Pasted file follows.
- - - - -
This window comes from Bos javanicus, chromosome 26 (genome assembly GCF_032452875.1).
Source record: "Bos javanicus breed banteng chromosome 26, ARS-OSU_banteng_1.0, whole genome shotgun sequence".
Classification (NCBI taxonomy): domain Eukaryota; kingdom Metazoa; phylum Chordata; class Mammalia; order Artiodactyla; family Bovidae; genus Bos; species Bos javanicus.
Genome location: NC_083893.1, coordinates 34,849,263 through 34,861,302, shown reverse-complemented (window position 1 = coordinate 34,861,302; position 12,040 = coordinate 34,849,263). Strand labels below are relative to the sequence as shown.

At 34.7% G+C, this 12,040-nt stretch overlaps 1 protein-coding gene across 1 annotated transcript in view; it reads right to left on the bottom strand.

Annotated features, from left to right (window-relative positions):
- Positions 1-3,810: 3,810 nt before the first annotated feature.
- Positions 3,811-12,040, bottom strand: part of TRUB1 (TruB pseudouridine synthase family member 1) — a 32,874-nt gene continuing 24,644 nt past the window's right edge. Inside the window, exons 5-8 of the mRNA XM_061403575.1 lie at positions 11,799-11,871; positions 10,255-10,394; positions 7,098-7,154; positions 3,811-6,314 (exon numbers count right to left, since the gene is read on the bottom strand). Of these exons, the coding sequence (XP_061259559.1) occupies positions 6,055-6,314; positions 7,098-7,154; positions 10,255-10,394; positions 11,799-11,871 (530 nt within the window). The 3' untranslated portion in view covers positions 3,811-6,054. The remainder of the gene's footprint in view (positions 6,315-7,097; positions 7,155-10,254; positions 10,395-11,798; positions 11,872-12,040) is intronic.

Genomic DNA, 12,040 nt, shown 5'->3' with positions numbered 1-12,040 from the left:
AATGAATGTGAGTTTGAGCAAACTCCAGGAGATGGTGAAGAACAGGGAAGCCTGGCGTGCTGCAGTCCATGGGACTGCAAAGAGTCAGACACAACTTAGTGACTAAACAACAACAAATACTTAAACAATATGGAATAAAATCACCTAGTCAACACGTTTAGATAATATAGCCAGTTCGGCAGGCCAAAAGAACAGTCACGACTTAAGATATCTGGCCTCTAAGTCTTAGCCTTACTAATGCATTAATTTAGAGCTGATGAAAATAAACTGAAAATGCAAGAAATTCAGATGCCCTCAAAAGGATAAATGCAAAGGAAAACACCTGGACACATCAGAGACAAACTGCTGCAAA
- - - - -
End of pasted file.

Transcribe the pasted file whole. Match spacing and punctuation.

This window comes from Bos javanicus, chromosome 26 (genome assembly GCF_032452875.1).
Source record: "Bos javanicus breed banteng chromosome 26, ARS-OSU_banteng_1.0, whole genome shotgun sequence".
Classification (NCBI taxonomy): domain Eukaryota; kingdom Metazoa; phylum Chordata; class Mammalia; order Artiodactyla; family Bovidae; genus Bos; species Bos javanicus.
Genome location: NC_083893.1, coordinates 34,849,263 through 34,861,302, shown reverse-complemented (window position 1 = coordinate 34,861,302; position 12,040 = coordinate 34,849,263). Strand labels below are relative to the sequence as shown.

At 34.7% G+C, this 12,040-nt stretch overlaps 1 protein-coding gene across 1 annotated transcript in view; it reads right to left on the bottom strand.

Annotated features, from left to right (window-relative positions):
- Positions 1-3,810: 3,810 nt before the first annotated feature.
- Positions 3,811-12,040, bottom strand: part of TRUB1 (TruB pseudouridine synthase family member 1) — a 32,874-nt gene continuing 24,644 nt past the window's right edge. Inside the window, exons 5-8 of the mRNA XM_061403575.1 lie at positions 11,799-11,871; positions 10,255-10,394; positions 7,098-7,154; positions 3,811-6,314 (exon numbers count right to left, since the gene is read on the bottom strand). Of these exons, the coding sequence (XP_061259559.1) occupies positions 6,055-6,314; positions 7,098-7,154; positions 10,255-10,394; positions 11,799-11,871 (530 nt within the window). The 3' untranslated portion in view covers positions 3,811-6,054. The remainder of the gene's footprint in view (positions 6,315-7,097; positions 7,155-10,254; positions 10,395-11,798; positions 11,872-12,040) is intronic.

Genomic DNA, 12,040 nt, shown 5'->3' with positions numbered 1-12,040 from the left:
AATGAATGTGAGTTTGAGCAAACTCCAGGAGATGGTGAAGAACAGGGAAGCCTGGCGTGCTGCAGTCCATGGGACTGCAAAGAGTCAGACACAACTTAGTGACTAAACAACAACAAATACTTAAACAATATGGAATAAAATCACCTAGTCAACACGTTTAGATAATATAGCCAGTTCGGCAGGCCAAAAGAACAGTCACGACTTAAGATATCTGGCCTCTAAGTCTTAGCCTTACTAATGCATTAATTTAGAGCTGATGAAAATAAACTGAAAATGCAAGAAATTCAGATGCCCTCAAAAGGATAAATGCAAAGGAAAACACCTGGACACATCAGAGACAAACTGCTGCAAA